•Of the 59,585 licence holders we have detailed information on, 98% are male.
•The youngest gun owner is 17-years-old and the oldest is 103.
•A total of 2,924 licenses have ‘Personal Protection Weapon’ among the conditions of use. These holders include ex-PSNI, civilians and prison officers.

Last edited by manta49; April 29, 2013 at 02:54 PM.
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Old April 29, 2013, 03:46 PM   #15
LED
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Manta
Interesting stuff! Are you saying paintball is licensed?
No smart alecking by the way. I know some of the history of Northern Ireland. Different rules may well be necessary.
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Old April 29, 2013, 04:39 PM   #16
wogpotter
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Quote:
I did not mean to step on any toes by implying that no Europeans ever shoot. . . . .
Don't worrry, you didn't.

Its hard trying to explain the differences between "Europe", & "America" to someone who'se only experienced one of the locales. I travelled a great deal for work in Europe & Americans that haven't been to Europe seem fascinated that I could travel to 4 countries working in each of them in a week! So "romantic" & so on. I explain it like this: Think of European countries in much the way you think of states here in the U.S (notice for the first time I said "the U.S.", not America, which to many Europeans is Canada, the United States, & Central America). I travelled from England, to France & then to Holland Via Belgium & back. Its about the same as travelling from Pennsylvania through Delaware, crossing the bay bridge to Maryland & then coming back through Virginia.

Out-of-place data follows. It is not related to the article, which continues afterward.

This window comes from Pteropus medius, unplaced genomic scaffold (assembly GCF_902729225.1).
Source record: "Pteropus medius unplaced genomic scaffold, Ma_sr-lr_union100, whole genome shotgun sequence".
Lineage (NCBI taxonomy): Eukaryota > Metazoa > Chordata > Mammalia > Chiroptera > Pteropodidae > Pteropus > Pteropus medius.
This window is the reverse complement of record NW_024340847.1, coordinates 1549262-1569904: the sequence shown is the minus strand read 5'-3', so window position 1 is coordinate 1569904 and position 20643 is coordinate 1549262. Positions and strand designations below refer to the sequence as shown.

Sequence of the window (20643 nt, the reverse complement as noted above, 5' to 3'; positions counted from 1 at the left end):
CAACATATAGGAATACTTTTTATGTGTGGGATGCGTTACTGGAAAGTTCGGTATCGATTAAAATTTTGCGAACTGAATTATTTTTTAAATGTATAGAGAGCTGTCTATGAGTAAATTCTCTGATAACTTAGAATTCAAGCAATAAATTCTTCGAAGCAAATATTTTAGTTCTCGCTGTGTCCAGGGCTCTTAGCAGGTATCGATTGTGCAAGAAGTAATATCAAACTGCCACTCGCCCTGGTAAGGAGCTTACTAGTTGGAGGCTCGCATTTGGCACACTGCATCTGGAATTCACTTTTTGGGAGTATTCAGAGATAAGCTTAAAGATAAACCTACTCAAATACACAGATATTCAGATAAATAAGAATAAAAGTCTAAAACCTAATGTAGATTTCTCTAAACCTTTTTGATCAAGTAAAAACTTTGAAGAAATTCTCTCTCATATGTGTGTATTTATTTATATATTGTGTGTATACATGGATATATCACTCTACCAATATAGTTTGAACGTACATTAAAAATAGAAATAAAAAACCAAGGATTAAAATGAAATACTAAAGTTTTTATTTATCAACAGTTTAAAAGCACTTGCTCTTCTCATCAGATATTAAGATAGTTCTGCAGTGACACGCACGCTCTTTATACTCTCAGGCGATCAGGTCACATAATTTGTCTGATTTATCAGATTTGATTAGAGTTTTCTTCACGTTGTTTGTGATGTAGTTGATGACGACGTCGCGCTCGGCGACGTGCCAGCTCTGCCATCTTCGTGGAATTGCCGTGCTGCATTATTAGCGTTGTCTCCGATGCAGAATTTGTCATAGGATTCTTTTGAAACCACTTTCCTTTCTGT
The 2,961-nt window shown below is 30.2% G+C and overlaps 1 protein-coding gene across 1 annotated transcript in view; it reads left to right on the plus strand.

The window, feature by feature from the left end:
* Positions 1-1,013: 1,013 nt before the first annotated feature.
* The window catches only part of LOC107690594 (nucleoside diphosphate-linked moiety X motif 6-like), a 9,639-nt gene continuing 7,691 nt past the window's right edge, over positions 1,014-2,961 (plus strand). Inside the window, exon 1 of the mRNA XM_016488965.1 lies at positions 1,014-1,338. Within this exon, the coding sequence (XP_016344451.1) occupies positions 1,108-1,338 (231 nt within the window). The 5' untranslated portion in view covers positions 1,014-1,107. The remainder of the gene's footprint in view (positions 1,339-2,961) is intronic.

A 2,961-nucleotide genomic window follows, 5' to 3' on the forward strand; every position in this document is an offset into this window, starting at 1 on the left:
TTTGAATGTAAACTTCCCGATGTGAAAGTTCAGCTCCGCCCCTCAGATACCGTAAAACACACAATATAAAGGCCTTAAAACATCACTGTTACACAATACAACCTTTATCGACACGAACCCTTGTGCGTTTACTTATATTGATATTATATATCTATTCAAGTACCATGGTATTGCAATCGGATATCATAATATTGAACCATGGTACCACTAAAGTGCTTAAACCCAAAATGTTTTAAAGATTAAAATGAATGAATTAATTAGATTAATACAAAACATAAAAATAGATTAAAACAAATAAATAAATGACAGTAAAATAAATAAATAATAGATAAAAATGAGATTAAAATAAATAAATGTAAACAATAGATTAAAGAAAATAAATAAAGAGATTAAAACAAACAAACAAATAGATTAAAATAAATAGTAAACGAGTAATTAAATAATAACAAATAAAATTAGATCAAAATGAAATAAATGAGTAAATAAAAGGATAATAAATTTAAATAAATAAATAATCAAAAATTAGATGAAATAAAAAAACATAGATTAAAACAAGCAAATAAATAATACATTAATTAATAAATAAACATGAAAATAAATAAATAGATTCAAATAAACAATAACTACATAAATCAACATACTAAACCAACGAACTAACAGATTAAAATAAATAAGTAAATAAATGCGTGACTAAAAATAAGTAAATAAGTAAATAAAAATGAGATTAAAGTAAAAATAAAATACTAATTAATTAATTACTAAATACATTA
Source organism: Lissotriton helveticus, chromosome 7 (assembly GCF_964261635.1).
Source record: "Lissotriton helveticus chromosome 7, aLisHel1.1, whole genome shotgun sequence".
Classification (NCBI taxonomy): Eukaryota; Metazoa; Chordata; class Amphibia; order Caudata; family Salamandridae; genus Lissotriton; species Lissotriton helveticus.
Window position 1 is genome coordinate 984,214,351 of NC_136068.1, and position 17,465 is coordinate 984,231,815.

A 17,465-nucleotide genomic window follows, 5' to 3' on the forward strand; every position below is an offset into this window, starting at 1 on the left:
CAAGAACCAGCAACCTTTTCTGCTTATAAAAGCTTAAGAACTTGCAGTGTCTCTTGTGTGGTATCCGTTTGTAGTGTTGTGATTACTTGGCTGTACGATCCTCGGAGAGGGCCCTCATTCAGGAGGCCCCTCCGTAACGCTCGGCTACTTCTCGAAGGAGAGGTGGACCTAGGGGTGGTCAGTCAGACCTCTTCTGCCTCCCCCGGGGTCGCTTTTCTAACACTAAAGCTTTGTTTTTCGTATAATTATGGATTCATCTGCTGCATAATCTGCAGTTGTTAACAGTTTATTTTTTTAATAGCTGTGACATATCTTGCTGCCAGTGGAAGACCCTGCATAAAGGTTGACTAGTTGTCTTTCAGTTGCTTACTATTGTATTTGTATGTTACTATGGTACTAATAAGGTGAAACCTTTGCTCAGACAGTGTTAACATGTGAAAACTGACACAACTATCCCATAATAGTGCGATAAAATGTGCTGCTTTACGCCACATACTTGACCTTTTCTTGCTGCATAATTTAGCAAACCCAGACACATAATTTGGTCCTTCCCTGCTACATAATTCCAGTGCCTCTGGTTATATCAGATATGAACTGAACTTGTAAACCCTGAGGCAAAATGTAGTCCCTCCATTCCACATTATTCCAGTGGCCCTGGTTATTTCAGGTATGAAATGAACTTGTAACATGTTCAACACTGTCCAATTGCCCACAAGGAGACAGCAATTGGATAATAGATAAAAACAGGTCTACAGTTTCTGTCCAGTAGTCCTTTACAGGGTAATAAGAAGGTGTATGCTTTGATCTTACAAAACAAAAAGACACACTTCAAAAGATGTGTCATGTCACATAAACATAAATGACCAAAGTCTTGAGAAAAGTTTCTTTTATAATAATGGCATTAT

It works the other way round as well. I had a couple of English friends who were planning on flying to "America", renting a car & driving from New York to California & back in a week! That's a hell of a vacation!
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Old April 29, 2013, 05:31 PM   #17
lcpiper
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Manta49, my question would be are paintball guns considered firearms in N. Ireland?